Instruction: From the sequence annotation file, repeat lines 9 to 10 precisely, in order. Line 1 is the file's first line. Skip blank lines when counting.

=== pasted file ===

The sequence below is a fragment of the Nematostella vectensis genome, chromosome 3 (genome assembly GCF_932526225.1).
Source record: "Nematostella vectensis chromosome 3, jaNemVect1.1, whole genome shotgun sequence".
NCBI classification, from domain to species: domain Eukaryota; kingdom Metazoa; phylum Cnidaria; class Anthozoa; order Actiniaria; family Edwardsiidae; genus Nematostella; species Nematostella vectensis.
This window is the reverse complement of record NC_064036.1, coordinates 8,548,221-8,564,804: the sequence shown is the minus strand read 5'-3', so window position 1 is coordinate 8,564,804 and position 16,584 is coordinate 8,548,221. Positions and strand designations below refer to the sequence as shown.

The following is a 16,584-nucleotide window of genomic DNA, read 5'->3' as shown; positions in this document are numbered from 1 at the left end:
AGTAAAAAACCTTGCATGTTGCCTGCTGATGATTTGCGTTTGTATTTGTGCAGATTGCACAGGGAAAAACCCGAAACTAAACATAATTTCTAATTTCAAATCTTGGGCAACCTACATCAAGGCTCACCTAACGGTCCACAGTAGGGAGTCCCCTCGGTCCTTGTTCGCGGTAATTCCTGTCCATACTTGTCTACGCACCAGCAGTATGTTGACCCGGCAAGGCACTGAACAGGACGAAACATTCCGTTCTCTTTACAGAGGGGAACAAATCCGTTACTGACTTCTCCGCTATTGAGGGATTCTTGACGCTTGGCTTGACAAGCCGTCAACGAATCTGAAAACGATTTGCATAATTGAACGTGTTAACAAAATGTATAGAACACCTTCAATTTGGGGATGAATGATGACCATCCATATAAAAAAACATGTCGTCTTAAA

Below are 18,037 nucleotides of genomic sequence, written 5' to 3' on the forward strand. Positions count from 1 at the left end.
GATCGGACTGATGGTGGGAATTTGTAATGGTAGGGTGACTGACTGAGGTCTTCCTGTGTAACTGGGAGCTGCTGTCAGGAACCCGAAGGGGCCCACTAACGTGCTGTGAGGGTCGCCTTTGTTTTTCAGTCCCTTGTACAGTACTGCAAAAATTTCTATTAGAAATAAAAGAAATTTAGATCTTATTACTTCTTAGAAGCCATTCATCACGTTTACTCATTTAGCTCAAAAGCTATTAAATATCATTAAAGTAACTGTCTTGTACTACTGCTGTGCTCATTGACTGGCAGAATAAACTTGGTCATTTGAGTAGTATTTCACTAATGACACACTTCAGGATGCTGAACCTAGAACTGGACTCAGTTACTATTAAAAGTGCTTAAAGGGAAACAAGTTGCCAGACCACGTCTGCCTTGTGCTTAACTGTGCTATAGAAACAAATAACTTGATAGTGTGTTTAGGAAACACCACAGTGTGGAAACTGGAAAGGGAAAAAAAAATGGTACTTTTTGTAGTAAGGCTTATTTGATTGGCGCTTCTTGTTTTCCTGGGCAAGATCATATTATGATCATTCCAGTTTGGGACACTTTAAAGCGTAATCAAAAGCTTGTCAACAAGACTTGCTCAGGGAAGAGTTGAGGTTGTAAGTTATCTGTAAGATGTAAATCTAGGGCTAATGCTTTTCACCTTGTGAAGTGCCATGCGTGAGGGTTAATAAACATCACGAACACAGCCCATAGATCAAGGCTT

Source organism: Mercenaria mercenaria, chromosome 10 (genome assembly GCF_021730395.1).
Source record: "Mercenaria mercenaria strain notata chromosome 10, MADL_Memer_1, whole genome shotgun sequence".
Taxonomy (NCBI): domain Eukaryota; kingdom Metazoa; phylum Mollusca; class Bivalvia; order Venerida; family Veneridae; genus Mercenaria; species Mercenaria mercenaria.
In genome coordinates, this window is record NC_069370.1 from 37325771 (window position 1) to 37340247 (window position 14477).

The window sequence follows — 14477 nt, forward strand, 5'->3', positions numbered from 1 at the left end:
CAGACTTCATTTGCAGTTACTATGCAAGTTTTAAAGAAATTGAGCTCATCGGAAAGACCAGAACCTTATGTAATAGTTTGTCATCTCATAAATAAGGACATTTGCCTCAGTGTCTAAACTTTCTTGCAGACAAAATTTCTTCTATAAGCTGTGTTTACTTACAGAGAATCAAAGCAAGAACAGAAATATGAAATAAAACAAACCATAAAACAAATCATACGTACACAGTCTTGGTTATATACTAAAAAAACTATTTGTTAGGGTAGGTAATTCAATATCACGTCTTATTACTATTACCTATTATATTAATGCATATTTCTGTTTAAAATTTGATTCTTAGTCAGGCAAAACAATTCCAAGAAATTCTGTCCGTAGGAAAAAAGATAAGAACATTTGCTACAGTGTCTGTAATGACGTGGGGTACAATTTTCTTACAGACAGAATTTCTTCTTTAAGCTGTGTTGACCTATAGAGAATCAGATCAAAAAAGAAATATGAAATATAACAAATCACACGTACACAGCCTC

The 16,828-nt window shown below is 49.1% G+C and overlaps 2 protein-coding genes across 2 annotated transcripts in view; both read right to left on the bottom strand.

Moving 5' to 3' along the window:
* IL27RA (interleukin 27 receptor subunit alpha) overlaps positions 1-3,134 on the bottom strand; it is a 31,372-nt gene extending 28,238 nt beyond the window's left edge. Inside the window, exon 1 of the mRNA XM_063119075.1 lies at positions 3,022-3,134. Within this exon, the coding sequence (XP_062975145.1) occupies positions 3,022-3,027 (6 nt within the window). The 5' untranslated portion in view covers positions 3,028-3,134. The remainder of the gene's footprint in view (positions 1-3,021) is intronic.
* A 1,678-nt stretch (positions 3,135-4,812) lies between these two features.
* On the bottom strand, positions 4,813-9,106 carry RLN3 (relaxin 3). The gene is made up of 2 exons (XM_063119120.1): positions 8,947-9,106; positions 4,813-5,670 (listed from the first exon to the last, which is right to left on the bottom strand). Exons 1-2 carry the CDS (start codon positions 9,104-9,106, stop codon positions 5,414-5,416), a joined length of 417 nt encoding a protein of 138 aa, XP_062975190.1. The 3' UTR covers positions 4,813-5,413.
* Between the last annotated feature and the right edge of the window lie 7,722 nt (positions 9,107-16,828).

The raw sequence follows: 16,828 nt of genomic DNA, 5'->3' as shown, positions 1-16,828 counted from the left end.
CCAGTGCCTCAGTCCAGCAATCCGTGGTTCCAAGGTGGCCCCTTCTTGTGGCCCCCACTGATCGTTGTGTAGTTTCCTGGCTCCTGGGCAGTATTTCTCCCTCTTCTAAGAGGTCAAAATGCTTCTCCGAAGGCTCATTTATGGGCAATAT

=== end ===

Source organism: Mercenaria mercenaria, chromosome 10 (genome assembly GCF_021730395.1).
Source record: "Mercenaria mercenaria strain notata chromosome 10, MADL_Memer_1, whole genome shotgun sequence".